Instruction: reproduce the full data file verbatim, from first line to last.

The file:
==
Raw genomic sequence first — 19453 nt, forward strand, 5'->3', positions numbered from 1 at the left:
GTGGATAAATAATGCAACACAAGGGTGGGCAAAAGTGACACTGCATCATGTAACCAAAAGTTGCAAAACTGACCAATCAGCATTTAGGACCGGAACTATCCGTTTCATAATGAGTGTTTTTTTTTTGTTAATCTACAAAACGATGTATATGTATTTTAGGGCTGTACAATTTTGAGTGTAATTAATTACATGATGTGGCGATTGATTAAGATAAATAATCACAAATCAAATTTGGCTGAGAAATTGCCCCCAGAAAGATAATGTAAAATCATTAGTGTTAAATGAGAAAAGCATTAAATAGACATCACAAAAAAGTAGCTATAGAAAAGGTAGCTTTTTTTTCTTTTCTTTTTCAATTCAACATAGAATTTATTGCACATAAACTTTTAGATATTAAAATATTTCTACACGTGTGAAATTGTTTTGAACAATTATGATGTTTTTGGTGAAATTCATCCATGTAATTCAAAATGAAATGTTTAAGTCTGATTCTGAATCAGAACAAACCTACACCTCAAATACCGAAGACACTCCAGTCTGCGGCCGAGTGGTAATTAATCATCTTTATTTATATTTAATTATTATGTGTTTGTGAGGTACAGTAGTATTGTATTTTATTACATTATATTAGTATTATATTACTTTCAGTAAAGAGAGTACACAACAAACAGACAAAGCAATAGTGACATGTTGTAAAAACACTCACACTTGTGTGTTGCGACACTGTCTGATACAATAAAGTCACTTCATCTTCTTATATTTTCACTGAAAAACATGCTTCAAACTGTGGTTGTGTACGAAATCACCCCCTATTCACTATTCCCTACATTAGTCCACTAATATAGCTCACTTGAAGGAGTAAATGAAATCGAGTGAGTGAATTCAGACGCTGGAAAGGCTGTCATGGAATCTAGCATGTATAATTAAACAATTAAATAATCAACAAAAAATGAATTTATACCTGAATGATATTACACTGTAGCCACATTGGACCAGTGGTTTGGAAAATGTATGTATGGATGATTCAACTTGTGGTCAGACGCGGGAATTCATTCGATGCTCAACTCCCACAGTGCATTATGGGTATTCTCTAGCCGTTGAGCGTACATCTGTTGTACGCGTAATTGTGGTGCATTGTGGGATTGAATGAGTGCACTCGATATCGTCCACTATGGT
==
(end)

Raw genomic sequence first — 19453 nt, forward strand, 5'->3', positions numbered from 1 at the left:
GTGGATAAATAATGCAACACAAGGGTGGGCAAAAGTGACACTGCATCATGTAACCAAAAGTTGCAAAACTGACCAATCAGCATTTAGGACCGGAACTATCCGTTTCATAATGAGTGTTTTTTTTTTGTTAATCTACAAAACGATGTATATGTATTTTAGGGCTGTACAATTTTGAGTGTAATTAATTACATGATGTGGCGATTGATTAAGATAAATAATCACAAATCAAATTTGGCTGAGAAATTGCCCCCAGAAAGATAATGTAAAATCATTAGTGTTAAATGAGAAAAGCATTAAATAGACATCACAAAAAAGTAGCTATAGAAAAGGTAGCTTTTTTTTCTTTTCTTTTTCAATTCAACATAGAATTTATTGCACATAAACTTTTAGATATTAAAATATTTCTACACGTGTGAAATTGTTTTGAACAATTATGATGTTTTTGGTGAAATTCATCCATGTAATTCAAAATGAAATGTTTAAGTCTGATTCTGAATCAGAACAAACCTACACCTCAAATACCGAAGACACTCCAGTCTGCGGCCGAGTGGTAATTAATCATCTTTATTTATATTTAATTATTATGTGTTTGTGAGGTACAGTAGTATTGTATTTTATTACATTATATTAGTATTATATTACTTTCAGTAAAGAGAGTACACAACAAACAGACAAAGCAATAGTGACATGTTGTAAAAACACTCACACTTGTGTGTTGCGACACTGTCTGATACAATAAAGTCACTTCATCTTCTTATATTTTCACTGAAAAACATGCTTCAAACTGTGGTTGTGTACGAAATCACCCCCTATTCACTATTCCCTACATTAGTCCACTAATATAGCTCACTTGAAGGAGTAAATGAAATCGAGTGAGTGAATTCAGACGCTGGAAAGGCTGTCATGGAATCTAGCATGTATAATTAAACAATTAAATAATCAACAAAAAATGAATTTATACCTGAATGATATTACACTGTAGCCACATTGGACCAGTGGTTTGGAAAATGTATGTATGGATGATTCAACTTGTGGTCAGACGCGGGAATTCATTCGATGCTCAACTCCCACAGTGCATTATGGGTATTCTCTAGCCGTTGAGCGTACATCTGTTGTACGCGTAATTGTGGTGCATTGTGGGATTGAATGAGTGCACTCGATATCGTCCACTATGGT